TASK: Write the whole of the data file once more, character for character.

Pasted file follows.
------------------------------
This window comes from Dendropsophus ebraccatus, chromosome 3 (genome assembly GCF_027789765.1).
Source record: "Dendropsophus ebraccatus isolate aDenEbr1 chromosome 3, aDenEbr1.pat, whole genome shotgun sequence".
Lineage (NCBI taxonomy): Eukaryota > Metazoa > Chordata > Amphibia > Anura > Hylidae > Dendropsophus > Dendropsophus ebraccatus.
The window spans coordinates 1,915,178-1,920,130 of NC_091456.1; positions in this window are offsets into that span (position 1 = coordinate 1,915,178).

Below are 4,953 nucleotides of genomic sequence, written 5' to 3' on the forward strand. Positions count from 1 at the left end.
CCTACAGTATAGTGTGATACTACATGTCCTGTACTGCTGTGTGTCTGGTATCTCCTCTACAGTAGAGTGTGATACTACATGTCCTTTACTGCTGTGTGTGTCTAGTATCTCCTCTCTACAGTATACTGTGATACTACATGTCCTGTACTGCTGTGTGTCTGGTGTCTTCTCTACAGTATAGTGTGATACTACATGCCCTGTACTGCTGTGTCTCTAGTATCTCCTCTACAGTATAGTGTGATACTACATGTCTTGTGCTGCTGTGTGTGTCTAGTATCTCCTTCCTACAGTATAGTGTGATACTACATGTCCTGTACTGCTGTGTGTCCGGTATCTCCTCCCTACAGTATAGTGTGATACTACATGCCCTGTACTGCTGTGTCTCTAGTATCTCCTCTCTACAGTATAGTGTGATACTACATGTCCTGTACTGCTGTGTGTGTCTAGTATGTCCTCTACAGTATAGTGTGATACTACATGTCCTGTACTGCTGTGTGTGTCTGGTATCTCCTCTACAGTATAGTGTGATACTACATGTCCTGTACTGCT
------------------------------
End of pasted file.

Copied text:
This window comes from Dendropsophus ebraccatus, chromosome 3 (genome assembly GCF_027789765.1).
Source record: "Dendropsophus ebraccatus isolate aDenEbr1 chromosome 3, aDenEbr1.pat, whole genome shotgun sequence".
Lineage (NCBI taxonomy): Eukaryota > Metazoa > Chordata > Amphibia > Anura > Hylidae > Dendropsophus > Dendropsophus ebraccatus.
The window spans coordinates 1,915,178-1,920,130 of NC_091456.1; positions in this window are offsets into that span (position 1 = coordinate 1,915,178).

Below are 4,953 nucleotides of genomic sequence, written 5' to 3' on the forward strand. Positions count from 1 at the left end.
CCTACAGTATAGTGTGATACTACATGTCCTGTACTGCTGTGTGTCTGGTATCTCCTCTACAGTAGAGTGTGATACTACATGTCCTTTACTGCTGTGTGTGTCTAGTATCTCCTCTCTACAGTATACTGTGATACTACATGTCCTGTACTGCTGTGTGTCTGGTGTCTTCTCTACAGTATAGTGTGATACTACATGCCCTGTACTGCTGTGTCTCTAGTATCTCCTCTACAGTATAGTGTGATACTACATGTCTTGTGCTGCTGTGTGTGTCTAGTATCTCCTTCCTACAGTATAGTGTGATACTACATGTCCTGTACTGCTGTGTGTCCGGTATCTCCTCCCTACAGTATAGTGTGATACTACATGCCCTGTACTGCTGTGTCTCTAGTATCTCCTCTCTACAGTATAGTGTGATACTACATGTCCTGTACTGCTGTGTGTGTCTAGTATGTCCTCTACAGTATAGTGTGATACTACATGTCCTGTACTGCTGTGTGTGTCTGGTATCTCCTCTACAGTATAGTGTGATACTACATGTCCTGTACTGCT